The topic was a new style of diagramming aiming to bring the domain model of a complex system to life. Often the domain model can get fairly big and complicated. While it is (usually) understood by the people who built it, the model can be difficult to describe to new joiners, and discussion of requirements and restrictions with the business team can be subject to misunderstandings. UML diagrams such as sequence diagrams and use case diagrams are meant to help here, but they can often be too detailed or too abstract to make sense without an existing understanding of the system.
In contrast, there are a lot of techniques used to bring the user interface to life — as this is the only way that it can be evaluated. Justin’s idea was to take one of the techniques from user interface design, storyboarding, and apply it to the back-end domain model.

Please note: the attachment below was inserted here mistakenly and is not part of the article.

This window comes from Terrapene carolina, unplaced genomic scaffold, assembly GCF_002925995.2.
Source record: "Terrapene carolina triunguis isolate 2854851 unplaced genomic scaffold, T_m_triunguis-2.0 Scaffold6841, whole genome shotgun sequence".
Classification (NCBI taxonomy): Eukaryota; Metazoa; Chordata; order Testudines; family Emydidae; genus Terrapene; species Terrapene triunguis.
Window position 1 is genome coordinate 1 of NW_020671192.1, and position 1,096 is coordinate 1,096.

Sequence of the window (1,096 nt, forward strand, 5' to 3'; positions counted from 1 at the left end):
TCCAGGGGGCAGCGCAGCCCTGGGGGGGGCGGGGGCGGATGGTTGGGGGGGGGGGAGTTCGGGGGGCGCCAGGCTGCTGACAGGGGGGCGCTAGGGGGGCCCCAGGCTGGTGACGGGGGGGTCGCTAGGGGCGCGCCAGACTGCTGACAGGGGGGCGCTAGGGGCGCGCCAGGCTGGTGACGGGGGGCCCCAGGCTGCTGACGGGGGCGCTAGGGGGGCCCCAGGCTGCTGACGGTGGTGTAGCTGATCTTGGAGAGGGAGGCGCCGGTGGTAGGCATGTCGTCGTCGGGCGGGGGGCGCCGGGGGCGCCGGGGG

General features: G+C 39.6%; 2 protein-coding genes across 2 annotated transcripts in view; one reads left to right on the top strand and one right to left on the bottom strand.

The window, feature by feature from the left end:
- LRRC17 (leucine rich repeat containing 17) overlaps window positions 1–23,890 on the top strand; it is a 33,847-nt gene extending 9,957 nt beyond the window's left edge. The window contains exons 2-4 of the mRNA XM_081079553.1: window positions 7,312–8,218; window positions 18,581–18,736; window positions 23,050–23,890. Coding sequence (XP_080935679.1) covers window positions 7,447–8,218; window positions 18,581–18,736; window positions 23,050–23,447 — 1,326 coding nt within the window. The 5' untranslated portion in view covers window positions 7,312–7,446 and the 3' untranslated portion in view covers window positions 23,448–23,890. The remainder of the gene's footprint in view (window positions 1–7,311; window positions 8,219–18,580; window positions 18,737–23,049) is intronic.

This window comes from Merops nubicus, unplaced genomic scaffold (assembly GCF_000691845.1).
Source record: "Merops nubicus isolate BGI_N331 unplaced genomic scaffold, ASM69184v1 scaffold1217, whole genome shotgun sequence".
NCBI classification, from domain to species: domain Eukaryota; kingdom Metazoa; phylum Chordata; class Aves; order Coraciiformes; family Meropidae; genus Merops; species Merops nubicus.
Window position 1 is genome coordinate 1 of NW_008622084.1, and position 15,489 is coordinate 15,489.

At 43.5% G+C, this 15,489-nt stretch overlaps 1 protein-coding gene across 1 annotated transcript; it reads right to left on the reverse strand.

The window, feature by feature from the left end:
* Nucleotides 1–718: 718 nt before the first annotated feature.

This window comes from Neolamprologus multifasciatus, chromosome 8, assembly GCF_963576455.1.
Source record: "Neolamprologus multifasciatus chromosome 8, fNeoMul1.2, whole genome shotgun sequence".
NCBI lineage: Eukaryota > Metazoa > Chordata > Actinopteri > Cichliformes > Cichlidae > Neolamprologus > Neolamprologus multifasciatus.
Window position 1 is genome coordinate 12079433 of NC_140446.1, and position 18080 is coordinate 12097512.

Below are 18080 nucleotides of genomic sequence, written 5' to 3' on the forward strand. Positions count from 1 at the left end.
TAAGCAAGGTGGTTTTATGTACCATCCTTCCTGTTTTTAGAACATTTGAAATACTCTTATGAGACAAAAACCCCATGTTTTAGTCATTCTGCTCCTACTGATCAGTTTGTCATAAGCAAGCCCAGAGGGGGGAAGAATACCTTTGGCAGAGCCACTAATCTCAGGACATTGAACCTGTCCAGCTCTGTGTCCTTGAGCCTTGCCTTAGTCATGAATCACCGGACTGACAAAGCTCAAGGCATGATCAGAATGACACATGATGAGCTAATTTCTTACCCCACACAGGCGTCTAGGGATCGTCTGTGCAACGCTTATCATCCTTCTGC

A storyboard looks like a cartoon, consisting of a sequence of snapshots each showing an instant of the story and hinting at the movement within each frame. In user interface design, you would create a storyboard for a detailed, concrete scenario, with clearly defined actors trying to achieve specific goals.
Justin applied the same technique to the domain model resulting in a sequence of diagrams showing how the model is populated and how it changes as different actions occur. The final document told the story of the system in a way that lots of different people could understand; it was a powerful tool for new joiners, but also extremely useful for testers. Justin even used the same technique to help identify performance bottlenecks caused by repetitious actions.